Ensuring Student Success in the NCCC System

The NCCC System maintains professional partnerships not only with schools and institutions, but it also enables resource-sharing among the schools. This includes the collaborative development of curriculum to ensure training consistency, leveraging equipment for expensive programs like truck driver training, and adopting common best practices in program delivery.

“The colleges have strong short-term workforce training and curriculum programs which reflect the demands of the employers for skilled training,” Roberton says. “These programs run the gamut through healthcare, IT, construction, manufacturing, service, and public safety. The development of the Credit for Prior Learning program is creating a path to ensure students have the education, through short-term training, for the job they need today, and the opportunity for growth towards their next goal.”

Utilizing an apprenticeship program that served more than 11,000 people in 2019, NCCC operates conferences that bring leading industry voices into contact with students. Another program they have is the Career and College Promise for high school students. This allows them to take community college courses for credit—and for free. The NCCC places serious emphasis on making school more affordable and thus more accessible.

A movement like MyFutureNC clearly demonstrates the state’s dedication to education initiatives. Today, there are 1.3 million postsecondary degree recipients between the ages of 25 and 44 working in the state. MyFutureNC is a government initiative to increase that number to two million degree-holding North Carolinians by the year 2030. Roberton’s organization is at the forefront of this push toward a more educated, skilled workforce

“The 58 community colleges do an amazing job of responding to the workforce needs within their communities,” says Roberton. “The relationships among colleges, employers, economic development partners, and community stakeholders are a central component and dynamic driver of their efforts. As the employment landscape shifts and mobility is an ever increasing consideration for the workforce, the colleges consider where regional responses better meet the demand.”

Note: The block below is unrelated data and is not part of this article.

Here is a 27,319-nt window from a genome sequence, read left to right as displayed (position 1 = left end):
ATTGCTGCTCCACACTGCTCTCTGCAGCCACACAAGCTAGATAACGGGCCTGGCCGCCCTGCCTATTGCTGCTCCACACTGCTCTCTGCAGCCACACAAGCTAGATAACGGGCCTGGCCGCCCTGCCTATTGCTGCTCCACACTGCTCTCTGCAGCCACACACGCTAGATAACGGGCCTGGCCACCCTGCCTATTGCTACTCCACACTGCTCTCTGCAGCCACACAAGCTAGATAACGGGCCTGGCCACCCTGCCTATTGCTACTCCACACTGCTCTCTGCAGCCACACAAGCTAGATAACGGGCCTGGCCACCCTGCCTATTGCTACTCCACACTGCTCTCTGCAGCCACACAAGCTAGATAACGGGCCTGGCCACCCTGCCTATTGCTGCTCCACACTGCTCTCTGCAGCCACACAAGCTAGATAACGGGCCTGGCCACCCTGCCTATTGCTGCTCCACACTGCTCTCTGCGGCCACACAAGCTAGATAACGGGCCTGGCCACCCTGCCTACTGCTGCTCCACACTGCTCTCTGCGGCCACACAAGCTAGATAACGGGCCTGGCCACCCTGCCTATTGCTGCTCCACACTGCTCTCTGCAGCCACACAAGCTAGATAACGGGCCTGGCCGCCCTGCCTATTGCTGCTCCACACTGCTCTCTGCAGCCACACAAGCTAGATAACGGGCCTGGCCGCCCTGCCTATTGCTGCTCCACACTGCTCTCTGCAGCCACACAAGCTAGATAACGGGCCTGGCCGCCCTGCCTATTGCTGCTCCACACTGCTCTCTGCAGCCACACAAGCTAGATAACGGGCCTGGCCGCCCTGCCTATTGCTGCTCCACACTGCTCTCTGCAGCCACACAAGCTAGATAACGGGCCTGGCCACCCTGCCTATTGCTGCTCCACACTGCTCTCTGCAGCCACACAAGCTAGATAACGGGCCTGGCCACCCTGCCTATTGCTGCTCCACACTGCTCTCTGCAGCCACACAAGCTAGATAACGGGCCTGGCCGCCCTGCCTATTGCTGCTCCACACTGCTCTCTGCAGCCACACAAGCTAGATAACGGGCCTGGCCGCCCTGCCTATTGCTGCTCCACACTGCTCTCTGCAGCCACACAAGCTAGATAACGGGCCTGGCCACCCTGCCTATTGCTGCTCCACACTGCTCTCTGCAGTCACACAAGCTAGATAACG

Middle skills typically refer to skill sets found useful to technology professionals who find themselves in support-type roles. The NCCC oversees a number of colleges, which in turn operate robust manufacturing academies all across the state of North Carolina.

“Through our customized training program, we worked last year with more than 1,000 companies that were either adding jobs, investing in new technologies, or enhancing the productivity of their incumbent workforce,” says Roberton. “Middle skill development is happening in many ways and in many places at our community colleges.” Roberton goes on to further focus the NCCC System’s intent. She says, “The entire mission of the community college responds to the demand for middle-skill development.”

The Future of Community College Workforce Initiatives

The NCCC System has set the standard for community and technical college initiatives bridging the middle skills gap. Going forward, these systemic solutions will continue to branch off and address interesting new avenues. They will become more diverse, inclusive, and precise in their capability to aid those who face educational roadblocks. This is especially true the more students attend, study, and transition into meaningful, well-paying work.

“There are several initiatives underway,” says Roberton. “Many of our colleges have worked with a program called World View at UNC-Chapel Hill, which helps North Carolina schools and community colleges globalize their curricula.” In keeping with this global perspective, Roberston says, “About two dozen of our colleges have been designated as Colleges of Global Distinction in this program. Students have the opportunity to become Scholars of Global Distinction by taking certain courses and becoming involved in international experiences and study abroad.”

There are the scholarly aspects of the NCCC initiative, but there’s also an increasing demand for graduates with cybersecurity and cloud computing skills. To this end, schools all across North Carolina have worked with industry leaders to develop training that streamlines modules and learning materials for critical new middle skills. “Whether it is AI, aviation, new manufacturing processes, public safety needs, or agricultural shifts, the colleges are positioned to build programs and partnerships in order to prepare individuals to meet the changing workforce demands,” says Roberton.

It’s through efforts like these that NC students become more engaged, more culturally-competent, and more competitive in an economy that’s increasingly global. To help NCCC System graduates maintain that competitive edge, the one true benchmark is student success. Community colleges in North Carolina collaborate with respected institutions to ensure that incoming students are prepared for varied paths through the two-year system. And the results are significant. “Community college transfer students perform as well or better than native students within our four-year universities,” says Roberton.

It’s these sort of partnerships that form the networked backbone of a state economy in better equilibrium with its employment needs. The NCCC System is an excellent example of community college initiatives that’ll help to bridge the middle skills gap.

Kenneth Parker

Kenneth Parker is a feature writer, poet, and musician living in the Pacific Northwest. His writing on remote work, education, and technology has been published by,, and other websites. His poetry, short fiction, and album reviews have appeared in Scifaikuest, Nanoism, and No Clean Singing. His background includes time spent as an associate editor, proofreader, private grammar instructor, freelance content editor, medical claims agent, and SEO consultant. He is a graduate of the University of Oregon, where he studied literature and worked as a composition tutor.